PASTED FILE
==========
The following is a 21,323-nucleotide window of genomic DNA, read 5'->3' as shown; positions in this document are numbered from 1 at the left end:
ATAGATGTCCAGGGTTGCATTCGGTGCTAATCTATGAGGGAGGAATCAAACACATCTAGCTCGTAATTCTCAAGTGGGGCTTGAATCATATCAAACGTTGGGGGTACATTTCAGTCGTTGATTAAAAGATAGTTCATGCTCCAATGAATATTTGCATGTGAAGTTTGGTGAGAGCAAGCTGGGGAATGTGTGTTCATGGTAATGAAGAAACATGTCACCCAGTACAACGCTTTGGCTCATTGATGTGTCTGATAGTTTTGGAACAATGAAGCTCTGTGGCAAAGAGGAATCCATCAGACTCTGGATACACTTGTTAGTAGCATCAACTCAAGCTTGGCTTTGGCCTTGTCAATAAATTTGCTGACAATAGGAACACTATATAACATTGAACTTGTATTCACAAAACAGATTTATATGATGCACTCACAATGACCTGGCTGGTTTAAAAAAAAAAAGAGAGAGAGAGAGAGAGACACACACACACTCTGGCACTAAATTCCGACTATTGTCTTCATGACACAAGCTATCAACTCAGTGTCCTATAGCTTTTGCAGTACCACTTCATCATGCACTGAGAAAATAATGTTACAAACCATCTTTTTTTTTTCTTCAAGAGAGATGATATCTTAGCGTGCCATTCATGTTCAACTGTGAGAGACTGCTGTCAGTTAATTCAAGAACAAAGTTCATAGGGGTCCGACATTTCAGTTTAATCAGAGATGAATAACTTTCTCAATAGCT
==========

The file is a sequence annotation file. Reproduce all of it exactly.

The following is a 21,323-nucleotide window of genomic DNA, read 5'->3' as shown; positions in this document are numbered from 1 at the left end:
ATAGATGTCCAGGGTTGCATTCGGTGCTAATCTATGAGGGAGGAATCAAACACATCTAGCTCGTAATTCTCAAGTGGGGCTTGAATCATATCAAACGTTGGGGGTACATTTCAGTCGTTGATTAAAAGATAGTTCATGCTCCAATGAATATTTGCATGTGAAGTTTGGTGAGAGCAAGCTGGGGAATGTGTGTTCATGGTAATGAAGAAACATGTCACCCAGTACAACGCTTTGGCTCATTGATGTGTCTGATAGTTTTGGAACAATGAAGCTCTGTGGCAAAGAGGAATCCATCAGACTCTGGATACACTTGTTAGTAGCATCAACTCAAGCTTGGCTTTGGCCTTGTCAATAAATTTGCTGACAATAGGAACACTATATAACATTGAACTTGTATTCACAAAACAGATTTATATGATGCACTCACAATGACCTGGCTGGTTTAAAAAAAAAAAGAGAGAGAGAGAGAGAGACACACACACACTCTGGCACTAAATTCCGACTATTGTCTTCATGACACAAGCTATCAACTCAGTGTCCTATAGCTTTTGCAGTACCACTTCATCATGCACTGAGAAAATAATGTTACAAACCATCTTTTTTTTTTCTTCAAGAGAGATGATATCTTAGCGTGCCATTCATGTTCAACTGTGAGAGACTGCTGTCAGTTAATTCAAGAACAAAGTTCATAGGGGTCCGACATTTCAGTTTAATCAGAGATGAATAACTTTCTCAATAGCT